Centuries ago, sailors on long voyages used to leave a pair of pigs on every deserted island. Or they'd leave a pair of goats. Either way, on any future visit, the island would be a source of meat. These islands, they were pristine. These were home to breeds of birds with no natural predators. Breeds of birds that lived nowhere else on earth. The plants there, without enemies they evolved without thorns or poisons. Without predators and enemies, these islands, they were paradise. The sailors, the next time they visited these islands, the only things still there would be herds of goats or pigs. Oyster is telling this story. The sailors called this "seeding meat." Oyster says, "Does this remind you of anything? Maybe the ol' Adam and Eve story?" Looking out the car window, he says, "You ever wonder when God's coming back with a lot of barbecue sauce?
I CAN'T TAKE ALL THE BLAME, NOW CAN I IT TAKES MORE THAN ONE TO LOSE SUCH A FINE LINE THAT LIES BETWEEN THAT HOLDS TOGETHER I'LL TURN THE NIGHT TO TURN THE TIDE WHOA, WHOA, AND I'M FINDIN' OUT THE HARD WAY IT'S GONNA TAKE SOME TEARS, A LITTLE BIT OF HEARTACHE WE'RE LIKE ISLANDS IN THE STREAM WATCHIN' ALL OUR DREAMS START TO FADE, FADIN' AWAY A MOMENT GONE IS GONE FOREVER IT'S LIKE WATER THROUGH YOUR HANDS AND YOU SPIN THE WHEEL OF MISFORTUNE WATCHING IN TURN, WITH LIVING YOU LEARN NOW, I'M FINDIN' OUT THE HARD WAY IT'S GONNA TAKE SOME TEARS, A LITTLE BIT OF HEARTACHE WE'RE LIKE ISLANDS IN THE STREAM WATCHIN' ALL OUR DREAMS START TO FADE, FADIN' AWAY I KEEP REACHIN' OUT, COME UP EMPTY HANDED DIDN'T I LET YOU DOWN OR DID I LEAVE YOU STRANDED AND I'M FINDIN' OUT THE HARD WAY IT'S GONNA TAKE SOME TEARS, LITTLE BIT OF HEARTACHE WE'RE LIKE ISLANDS IN THE STREAM WATCHIN' ALL OUR DREAMS START TO FADE, FADIN' AWAY OH, AND I'M FINDIN' OUT THE HARD WAY IT'S GONNA TAKE SOME TEARS, A LITTLE BIT OF HEARTACHE WE'RE LIKE ISLANDS IN THE STREAM WATCHIN' ALL OUR DREAMS START TO FADE, FADIN' AWAY START TO FADE, FADIN' AWAY START TO FADE, FADIN' AWAY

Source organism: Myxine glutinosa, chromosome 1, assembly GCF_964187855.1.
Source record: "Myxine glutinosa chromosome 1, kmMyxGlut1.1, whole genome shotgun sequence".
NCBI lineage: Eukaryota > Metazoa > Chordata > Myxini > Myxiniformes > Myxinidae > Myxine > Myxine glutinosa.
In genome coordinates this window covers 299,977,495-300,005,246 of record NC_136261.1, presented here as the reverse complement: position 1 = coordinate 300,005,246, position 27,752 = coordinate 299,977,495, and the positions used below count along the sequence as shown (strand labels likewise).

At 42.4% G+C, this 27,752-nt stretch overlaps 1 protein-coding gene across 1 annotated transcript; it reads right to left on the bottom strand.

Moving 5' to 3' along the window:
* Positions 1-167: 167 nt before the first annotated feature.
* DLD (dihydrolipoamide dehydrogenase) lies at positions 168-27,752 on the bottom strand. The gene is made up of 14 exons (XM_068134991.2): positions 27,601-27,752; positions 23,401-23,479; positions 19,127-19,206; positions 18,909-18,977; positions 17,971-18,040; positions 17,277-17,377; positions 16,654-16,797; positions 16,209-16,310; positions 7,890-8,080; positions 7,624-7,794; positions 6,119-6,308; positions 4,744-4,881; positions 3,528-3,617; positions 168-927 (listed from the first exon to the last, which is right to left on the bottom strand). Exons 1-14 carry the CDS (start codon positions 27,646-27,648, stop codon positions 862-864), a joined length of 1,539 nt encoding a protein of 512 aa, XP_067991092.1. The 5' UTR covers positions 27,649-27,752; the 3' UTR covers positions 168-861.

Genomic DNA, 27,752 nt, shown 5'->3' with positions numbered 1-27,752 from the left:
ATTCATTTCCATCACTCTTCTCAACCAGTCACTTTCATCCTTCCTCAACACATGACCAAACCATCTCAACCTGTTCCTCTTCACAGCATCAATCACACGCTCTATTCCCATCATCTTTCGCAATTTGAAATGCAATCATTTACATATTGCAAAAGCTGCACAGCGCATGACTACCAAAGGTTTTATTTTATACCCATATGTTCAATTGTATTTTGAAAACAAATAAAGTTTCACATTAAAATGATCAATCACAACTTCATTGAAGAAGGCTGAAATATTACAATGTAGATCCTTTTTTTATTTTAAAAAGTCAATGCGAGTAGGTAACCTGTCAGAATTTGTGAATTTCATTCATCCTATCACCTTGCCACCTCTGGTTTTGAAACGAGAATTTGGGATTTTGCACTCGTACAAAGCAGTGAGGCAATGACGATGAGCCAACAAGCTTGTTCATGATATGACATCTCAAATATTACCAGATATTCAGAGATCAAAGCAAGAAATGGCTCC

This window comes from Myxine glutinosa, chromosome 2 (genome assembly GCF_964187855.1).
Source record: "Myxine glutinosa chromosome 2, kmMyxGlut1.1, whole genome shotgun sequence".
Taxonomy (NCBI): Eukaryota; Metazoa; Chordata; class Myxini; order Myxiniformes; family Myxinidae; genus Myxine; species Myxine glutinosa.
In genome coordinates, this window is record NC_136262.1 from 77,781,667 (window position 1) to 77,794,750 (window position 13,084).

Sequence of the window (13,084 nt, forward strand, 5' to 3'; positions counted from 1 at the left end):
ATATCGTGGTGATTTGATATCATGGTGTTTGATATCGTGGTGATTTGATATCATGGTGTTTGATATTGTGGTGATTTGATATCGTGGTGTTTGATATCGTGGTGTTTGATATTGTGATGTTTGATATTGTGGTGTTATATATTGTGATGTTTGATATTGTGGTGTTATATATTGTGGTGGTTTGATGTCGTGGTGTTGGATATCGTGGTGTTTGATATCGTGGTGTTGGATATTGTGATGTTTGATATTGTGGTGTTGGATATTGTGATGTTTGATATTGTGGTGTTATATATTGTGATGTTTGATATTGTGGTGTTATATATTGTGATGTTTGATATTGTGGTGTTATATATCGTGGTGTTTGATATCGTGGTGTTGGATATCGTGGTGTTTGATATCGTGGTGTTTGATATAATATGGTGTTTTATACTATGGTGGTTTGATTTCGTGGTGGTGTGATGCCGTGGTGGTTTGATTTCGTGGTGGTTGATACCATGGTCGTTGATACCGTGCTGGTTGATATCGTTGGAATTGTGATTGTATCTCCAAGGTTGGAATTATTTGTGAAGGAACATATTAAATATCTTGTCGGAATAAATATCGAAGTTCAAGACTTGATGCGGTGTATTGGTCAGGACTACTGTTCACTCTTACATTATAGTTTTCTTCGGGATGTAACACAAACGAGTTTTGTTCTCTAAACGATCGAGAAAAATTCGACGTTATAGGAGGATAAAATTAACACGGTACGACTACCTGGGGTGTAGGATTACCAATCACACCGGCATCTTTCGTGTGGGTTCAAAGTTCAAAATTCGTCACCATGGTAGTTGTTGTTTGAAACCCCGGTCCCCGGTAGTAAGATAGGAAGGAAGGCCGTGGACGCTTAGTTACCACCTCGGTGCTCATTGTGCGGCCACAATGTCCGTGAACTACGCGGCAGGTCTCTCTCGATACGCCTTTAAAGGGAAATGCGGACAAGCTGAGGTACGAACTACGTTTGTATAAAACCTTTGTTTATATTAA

There are several other sources of enjoyment in a long voyage, which are of a more reasonable nature. The map of the world ceases to be a blank; it becomes a picture full of the most varied and animated figures. Each part assumes its proper dimensions: continents are not looked at in the light of islands, or islands considered as mere specks, which are, in truth, larger than many kingdoms of Europe. Africa, or North and South America, are well-sounding names, and easily pronounced; but it is not until having sailed for weeks along small portions of their shores, that one is thoroughly convinced what vast spaces on our immense world these names imply.
The late 1920s were an age of islands, real and metaphorical. They were an age when Americans by thousands and tens of thousands were scheming to take the next boat for the South Seas or the West Indies, or better still for Paris, from which they could scatter to Majorca, Corsica, Capri or the isles of Greece. Paris itself was a modern city that seemed islanded in the past, and there were island countries, like Mexico, where Americans could feel that they had escaped from everything that oppressed them in a business civilization. Or without leaving home they could build themselves private islands of art or philosophy; or else - and this was a frequent solution - they could create social islands in the shadow of the skyscrapers, groups of close friends among whom they could live as unconstrainedly as in a Polynesian valley, live without moral scruples or modern conveniences, live in the pure moment, live gaily on gin and love and two lamb chops broiled over a coal fire in the grate. That was part of the Greenwich Village idea, and soon it was being copied in Boston, San Francisco, everywhere.